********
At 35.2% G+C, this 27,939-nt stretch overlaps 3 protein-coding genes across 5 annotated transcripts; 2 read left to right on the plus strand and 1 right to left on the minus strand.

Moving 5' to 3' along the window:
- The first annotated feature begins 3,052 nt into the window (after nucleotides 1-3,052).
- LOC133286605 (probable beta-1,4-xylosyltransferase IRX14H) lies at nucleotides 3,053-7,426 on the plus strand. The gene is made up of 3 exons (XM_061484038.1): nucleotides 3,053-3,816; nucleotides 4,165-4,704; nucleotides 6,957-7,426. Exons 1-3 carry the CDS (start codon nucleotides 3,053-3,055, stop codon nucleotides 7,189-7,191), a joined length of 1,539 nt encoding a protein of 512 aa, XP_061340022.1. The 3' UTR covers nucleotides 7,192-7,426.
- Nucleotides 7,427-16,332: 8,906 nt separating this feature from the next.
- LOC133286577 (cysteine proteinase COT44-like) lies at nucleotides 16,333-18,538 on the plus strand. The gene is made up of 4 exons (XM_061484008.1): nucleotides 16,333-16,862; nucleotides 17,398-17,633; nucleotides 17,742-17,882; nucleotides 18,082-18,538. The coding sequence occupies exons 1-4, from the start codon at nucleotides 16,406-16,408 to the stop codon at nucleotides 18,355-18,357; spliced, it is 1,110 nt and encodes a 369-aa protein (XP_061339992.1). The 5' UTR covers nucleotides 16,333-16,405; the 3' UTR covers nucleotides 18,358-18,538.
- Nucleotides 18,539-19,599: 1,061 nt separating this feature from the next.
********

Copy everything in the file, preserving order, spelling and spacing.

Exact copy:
At 35.2% G+C, this 27,939-nt stretch overlaps 3 protein-coding genes across 5 annotated transcripts; 2 read left to right on the plus strand and 1 right to left on the minus strand.

Moving 5' to 3' along the window:
- The first annotated feature begins 3,052 nt into the window (after nucleotides 1-3,052).
- LOC133286605 (probable beta-1,4-xylosyltransferase IRX14H) lies at nucleotides 3,053-7,426 on the plus strand. The gene is made up of 3 exons (XM_061484038.1): nucleotides 3,053-3,816; nucleotides 4,165-4,704; nucleotides 6,957-7,426. Exons 1-3 carry the CDS (start codon nucleotides 3,053-3,055, stop codon nucleotides 7,189-7,191), a joined length of 1,539 nt encoding a protein of 512 aa, XP_061340022.1. The 3' UTR covers nucleotides 7,192-7,426.
- Nucleotides 7,427-16,332: 8,906 nt separating this feature from the next.
- LOC133286577 (cysteine proteinase COT44-like) lies at nucleotides 16,333-18,538 on the plus strand. The gene is made up of 4 exons (XM_061484008.1): nucleotides 16,333-16,862; nucleotides 17,398-17,633; nucleotides 17,742-17,882; nucleotides 18,082-18,538. The coding sequence occupies exons 1-4, from the start codon at nucleotides 16,406-16,408 to the stop codon at nucleotides 18,355-18,357; spliced, it is 1,110 nt and encodes a 369-aa protein (XP_061339992.1). The 5' UTR covers nucleotides 16,333-16,405; the 3' UTR covers nucleotides 18,358-18,538.
- Nucleotides 18,539-19,599: 1,061 nt separating this feature from the next.